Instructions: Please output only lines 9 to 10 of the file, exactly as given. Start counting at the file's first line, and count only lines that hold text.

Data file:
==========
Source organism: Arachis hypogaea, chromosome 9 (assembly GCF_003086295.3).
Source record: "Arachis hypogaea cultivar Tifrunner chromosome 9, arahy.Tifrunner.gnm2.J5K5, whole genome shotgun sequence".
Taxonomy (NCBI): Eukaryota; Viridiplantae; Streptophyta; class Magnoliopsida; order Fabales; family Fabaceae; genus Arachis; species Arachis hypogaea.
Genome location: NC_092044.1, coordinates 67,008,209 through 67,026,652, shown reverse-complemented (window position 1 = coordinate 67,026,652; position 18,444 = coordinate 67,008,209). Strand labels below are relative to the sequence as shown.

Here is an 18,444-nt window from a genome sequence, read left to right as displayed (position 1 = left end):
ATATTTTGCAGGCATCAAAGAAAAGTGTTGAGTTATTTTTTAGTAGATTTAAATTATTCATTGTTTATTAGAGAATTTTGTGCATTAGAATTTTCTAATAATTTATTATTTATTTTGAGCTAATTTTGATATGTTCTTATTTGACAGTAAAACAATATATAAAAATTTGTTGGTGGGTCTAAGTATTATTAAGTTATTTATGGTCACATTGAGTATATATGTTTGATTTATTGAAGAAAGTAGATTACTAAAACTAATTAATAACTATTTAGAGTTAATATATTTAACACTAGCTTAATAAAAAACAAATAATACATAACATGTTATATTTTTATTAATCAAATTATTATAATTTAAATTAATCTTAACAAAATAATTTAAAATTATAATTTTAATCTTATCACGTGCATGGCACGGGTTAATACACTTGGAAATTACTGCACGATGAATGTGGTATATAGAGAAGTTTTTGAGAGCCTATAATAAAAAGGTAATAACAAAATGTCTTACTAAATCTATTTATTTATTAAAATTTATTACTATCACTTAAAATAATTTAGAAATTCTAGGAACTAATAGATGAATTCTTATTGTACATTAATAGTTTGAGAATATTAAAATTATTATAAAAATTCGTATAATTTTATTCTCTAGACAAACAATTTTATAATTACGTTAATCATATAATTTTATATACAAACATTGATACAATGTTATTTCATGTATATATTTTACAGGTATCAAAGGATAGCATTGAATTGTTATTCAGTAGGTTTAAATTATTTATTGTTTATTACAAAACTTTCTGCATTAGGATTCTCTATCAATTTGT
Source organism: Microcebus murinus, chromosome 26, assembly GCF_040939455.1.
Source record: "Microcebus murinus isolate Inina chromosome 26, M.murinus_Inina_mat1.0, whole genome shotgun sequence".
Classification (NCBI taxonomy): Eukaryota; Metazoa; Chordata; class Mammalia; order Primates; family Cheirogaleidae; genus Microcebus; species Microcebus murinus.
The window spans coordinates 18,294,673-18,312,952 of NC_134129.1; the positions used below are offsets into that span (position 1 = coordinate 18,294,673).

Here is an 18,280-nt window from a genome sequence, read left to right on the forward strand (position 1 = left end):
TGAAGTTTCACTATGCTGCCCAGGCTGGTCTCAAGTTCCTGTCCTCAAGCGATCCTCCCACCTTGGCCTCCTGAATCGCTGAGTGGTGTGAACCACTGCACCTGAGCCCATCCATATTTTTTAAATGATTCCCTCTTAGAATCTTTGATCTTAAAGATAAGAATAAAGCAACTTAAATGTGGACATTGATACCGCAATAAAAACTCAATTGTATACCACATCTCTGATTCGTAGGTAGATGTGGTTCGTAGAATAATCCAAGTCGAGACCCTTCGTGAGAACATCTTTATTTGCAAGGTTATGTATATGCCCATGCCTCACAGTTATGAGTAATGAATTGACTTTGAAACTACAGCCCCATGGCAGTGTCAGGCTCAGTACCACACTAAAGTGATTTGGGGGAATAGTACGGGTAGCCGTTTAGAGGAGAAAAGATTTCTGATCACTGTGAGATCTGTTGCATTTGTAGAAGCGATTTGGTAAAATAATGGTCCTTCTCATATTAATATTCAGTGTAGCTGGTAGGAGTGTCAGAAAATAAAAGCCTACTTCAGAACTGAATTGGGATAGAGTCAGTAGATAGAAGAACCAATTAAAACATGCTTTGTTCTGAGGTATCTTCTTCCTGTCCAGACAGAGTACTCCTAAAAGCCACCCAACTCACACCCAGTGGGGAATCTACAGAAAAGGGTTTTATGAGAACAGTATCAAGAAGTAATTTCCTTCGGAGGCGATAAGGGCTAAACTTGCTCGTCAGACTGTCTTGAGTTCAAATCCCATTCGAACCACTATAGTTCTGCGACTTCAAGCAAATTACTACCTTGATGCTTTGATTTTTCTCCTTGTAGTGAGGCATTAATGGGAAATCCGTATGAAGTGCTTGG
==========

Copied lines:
Classification (NCBI taxonomy): Eukaryota; Metazoa; Chordata; class Mammalia; order Primates; family Cheirogaleidae; genus Microcebus; species Microcebus murinus.
The window spans coordinates 18,294,673-18,312,952 of NC_134129.1; the positions used below are offsets into that span (position 1 = coordinate 18,294,673).